Kabuki is a form of traditional Japanese theater. Kabuki theater is known for the stylization of its drama and for the elaborate make-up worn by its performers. A rich blend of music, dance, mime, and spectacular staging and costuming, it has been the chief theatrical form in Japan for almost four centuries.
The term kabuki originally suggested the unorthodox character of this art form. The individual kanji characters, from left to right, are ka, meaning “sing”; bu, signifying “dance”; and ki, meaning “skill”. Kabuki is therefore sometimes translated as “the art of singing and dancing.”
Kabuki’s lyrical plays are regarded, with some notable exceptions, less as literature than as vehicles for its actors to demonstrate their enormous range of skills in visual and vocal performance. The traditions of kabuki have been transmitted from one generation of actors to the next with only slight alterations. Traditionally, constant interplay between the actors and the spectators took place in the kabuki theatre. The programs incorporated themes and customs reflecting the changing seasons, or material derived from contemporary events.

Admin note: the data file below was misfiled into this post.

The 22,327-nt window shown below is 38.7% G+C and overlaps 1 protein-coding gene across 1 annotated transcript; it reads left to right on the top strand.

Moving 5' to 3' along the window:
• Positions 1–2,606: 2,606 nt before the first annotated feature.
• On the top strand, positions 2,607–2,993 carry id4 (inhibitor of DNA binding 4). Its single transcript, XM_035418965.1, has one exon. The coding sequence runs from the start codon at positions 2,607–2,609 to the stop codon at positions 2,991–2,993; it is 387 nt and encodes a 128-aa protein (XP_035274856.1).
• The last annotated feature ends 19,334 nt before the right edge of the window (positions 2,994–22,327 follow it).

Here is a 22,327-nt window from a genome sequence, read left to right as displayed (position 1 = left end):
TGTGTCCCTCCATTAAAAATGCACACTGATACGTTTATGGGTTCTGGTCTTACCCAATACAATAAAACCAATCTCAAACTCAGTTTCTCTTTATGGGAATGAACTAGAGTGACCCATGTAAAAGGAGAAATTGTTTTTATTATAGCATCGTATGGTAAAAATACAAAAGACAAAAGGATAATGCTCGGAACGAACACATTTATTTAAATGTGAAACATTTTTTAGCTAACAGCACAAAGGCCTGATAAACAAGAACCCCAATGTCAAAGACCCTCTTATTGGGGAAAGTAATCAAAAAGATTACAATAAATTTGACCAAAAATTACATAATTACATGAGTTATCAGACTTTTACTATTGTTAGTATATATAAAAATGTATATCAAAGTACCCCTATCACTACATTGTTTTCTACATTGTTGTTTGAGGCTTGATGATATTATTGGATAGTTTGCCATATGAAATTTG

Unlike in most Western theaters, where actors and audience have been separated by a proscenium arch since the late seventeenth century, the kabuki performers constantly intruded on the audience. When two hanamichi, elevated passage gateways from the main stages to the back of the auditorium, were used, the audience was literally fenced in by three stages.